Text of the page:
where the only stress is caused by a vain attempt to use up all the yarn I've acquired ... or to put it another way ... Hello, I'm Mary-Lou, and I haven't thought about knitting for at least two minutes ...!
Fellow addicts, feel free to contact me and sympathise, at mlqknits AT gmail DOT com, or you can find me at www.ravelry.com (user name mlqknits)
Recently I got hold of some Paton's Cascade in a wonderful bronze colour on eBay - this is a mainly viscose chainette type DK weight yarn with a heavy feel and drape (like heavy silk without the price tag). Decided it would make a great Chanel-style jacket, as seen in Sally Melville's Purl Stitch book. I have sufficient of this yarn to do it (yippee!), and enough Twilleys Goldfingering in the stash (to be used double thickness) for the stripes. Have nearly completed the back, and all is well ... EXCEPT ... that now I have got this far, I can see that she has not centred the chequerboard pattern that she's using, so in fact the photo in the book, which shows mirror image chequerboards up the middle of the front of the jacket is a complete lie, because they could not have got that effect from using her pattern as written. Dilemma Time - Should I rip it/re-jig it, bearing in mind that that's 3 days worth of knitting, as I'm only knitting in the evenings during the heatwave, and in any case, I'm not convinced that I can make the pattern work out, as the repeats can't easily be moved, or shall I carry on and try to act like it should Look Like That (ie as though the central stripes have interrupted the overall pattern), or shall I just try to think of something else to do with the yarn instead. Hmmm.
Decided to stop while I cooked lunch, and am considering the problem meanwhile. In the meantime, something I've been meaning to mention is a recipe for home-made Limoncello. With this drink, you can make the world's fastest syllabub, whipping up this pudding only takes 5 minutes start to finish, instead of the 3 hours or so given in most of the recipe books (this is because you normally have to steep the lemon in the alcohol, but by using the Limoncello, this is already done for you).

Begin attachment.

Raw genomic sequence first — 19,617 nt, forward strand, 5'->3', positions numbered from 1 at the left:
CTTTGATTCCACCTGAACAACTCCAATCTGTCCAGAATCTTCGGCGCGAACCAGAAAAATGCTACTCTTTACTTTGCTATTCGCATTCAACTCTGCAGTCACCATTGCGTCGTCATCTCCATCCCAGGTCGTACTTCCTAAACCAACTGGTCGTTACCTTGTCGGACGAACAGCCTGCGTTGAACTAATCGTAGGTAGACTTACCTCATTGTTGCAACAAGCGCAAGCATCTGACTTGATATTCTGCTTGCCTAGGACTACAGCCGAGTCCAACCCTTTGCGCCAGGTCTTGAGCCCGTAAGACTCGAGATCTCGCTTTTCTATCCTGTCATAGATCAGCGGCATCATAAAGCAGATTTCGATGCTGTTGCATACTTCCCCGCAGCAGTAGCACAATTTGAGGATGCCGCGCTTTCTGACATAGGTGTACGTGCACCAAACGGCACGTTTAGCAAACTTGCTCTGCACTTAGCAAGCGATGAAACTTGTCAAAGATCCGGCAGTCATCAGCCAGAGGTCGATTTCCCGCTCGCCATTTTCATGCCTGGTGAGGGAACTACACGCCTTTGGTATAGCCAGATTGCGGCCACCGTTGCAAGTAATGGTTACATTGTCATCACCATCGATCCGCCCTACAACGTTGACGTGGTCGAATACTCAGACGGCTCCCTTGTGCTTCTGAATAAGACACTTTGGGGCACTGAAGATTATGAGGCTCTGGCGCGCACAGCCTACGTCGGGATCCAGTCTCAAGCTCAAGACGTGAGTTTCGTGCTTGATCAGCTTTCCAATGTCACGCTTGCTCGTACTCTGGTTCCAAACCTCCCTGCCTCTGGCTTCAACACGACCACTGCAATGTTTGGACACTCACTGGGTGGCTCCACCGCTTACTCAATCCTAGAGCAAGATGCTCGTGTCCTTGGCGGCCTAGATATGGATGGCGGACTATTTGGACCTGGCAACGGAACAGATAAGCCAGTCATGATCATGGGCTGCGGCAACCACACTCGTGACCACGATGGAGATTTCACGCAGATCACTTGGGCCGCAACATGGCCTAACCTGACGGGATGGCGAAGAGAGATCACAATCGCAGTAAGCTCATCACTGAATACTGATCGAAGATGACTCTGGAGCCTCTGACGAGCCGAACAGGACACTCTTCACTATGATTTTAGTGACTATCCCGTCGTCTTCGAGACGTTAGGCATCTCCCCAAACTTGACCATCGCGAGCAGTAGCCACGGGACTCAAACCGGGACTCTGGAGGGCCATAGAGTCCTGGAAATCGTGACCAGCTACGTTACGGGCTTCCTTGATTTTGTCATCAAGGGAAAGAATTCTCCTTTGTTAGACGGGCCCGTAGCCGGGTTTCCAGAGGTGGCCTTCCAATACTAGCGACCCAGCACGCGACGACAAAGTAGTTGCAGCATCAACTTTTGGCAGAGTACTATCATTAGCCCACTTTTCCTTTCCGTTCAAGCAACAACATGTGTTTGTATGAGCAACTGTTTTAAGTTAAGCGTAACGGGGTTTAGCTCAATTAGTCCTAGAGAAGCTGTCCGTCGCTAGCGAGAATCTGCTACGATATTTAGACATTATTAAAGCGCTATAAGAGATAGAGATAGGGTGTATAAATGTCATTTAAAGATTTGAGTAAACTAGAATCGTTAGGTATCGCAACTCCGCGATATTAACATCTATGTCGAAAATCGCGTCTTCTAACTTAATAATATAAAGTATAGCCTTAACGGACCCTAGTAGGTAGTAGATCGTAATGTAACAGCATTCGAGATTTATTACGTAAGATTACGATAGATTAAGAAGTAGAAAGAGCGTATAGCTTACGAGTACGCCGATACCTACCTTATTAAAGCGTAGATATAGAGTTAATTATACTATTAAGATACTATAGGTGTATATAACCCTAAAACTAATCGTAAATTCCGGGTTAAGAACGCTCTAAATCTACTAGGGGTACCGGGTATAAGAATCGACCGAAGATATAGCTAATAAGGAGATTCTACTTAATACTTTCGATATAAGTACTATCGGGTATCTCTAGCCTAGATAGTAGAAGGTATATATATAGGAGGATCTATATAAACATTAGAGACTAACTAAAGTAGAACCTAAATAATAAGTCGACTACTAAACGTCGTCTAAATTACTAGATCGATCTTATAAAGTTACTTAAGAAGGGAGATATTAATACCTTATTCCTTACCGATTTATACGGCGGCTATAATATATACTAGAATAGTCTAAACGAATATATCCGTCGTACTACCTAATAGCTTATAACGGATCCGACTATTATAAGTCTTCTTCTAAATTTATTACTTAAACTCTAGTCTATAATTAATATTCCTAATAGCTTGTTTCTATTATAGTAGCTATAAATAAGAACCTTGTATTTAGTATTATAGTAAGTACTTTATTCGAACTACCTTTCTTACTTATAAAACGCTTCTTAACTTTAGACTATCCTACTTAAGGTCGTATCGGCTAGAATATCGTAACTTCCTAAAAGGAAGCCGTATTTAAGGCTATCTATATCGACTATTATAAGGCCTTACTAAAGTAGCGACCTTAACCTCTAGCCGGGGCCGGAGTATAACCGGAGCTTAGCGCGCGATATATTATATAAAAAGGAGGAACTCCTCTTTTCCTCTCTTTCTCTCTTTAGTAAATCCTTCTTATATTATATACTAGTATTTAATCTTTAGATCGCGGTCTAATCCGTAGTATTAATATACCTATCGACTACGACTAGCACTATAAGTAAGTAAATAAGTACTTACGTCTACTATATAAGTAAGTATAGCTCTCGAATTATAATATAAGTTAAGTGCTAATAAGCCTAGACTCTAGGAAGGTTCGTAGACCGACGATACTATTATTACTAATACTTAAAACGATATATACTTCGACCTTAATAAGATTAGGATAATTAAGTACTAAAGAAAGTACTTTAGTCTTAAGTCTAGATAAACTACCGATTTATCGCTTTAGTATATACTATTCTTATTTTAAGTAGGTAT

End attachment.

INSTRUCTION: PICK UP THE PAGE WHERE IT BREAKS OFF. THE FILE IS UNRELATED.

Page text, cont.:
To make the Limoncello, you need 3-4 large unwaxed lemons, 4-6 oz sugar (according to taste), and a bottle of vodka (the cheap supermarket own label stuff will do fine for this - I'm not suggesting you should use your good Stolly ...). With a very sharp small knife, pare the rind off your lemons thinly, try not to get any of the white pith if you can avoid it (or you make it very bitter). Put the parings into a large screw-top jar with the sugar, and vodka. Shake it for a few minutes every day for a month. Strain it into a bottle. You can drink this very chilled, or with mixers if you like, but I use mine for Syllabub.
So to the syllabub, which serves 5-6 (as it's rich). You need the juice and grated rind of a lemon, a couple of ounces of sugar, 2 tablespoons of the Limoncello, and half a pint of double cream. Put it all into a bowl, and whip till it's stiff (but before it turns to butter). Serve in small glasses and if you want to be posh, some of those nice Cigarettes Russes biscuits or Langues de Chats. Alternative toppings that also work well are finely grated chocolate, or raspberry coulis trickled over the top. Ta-da!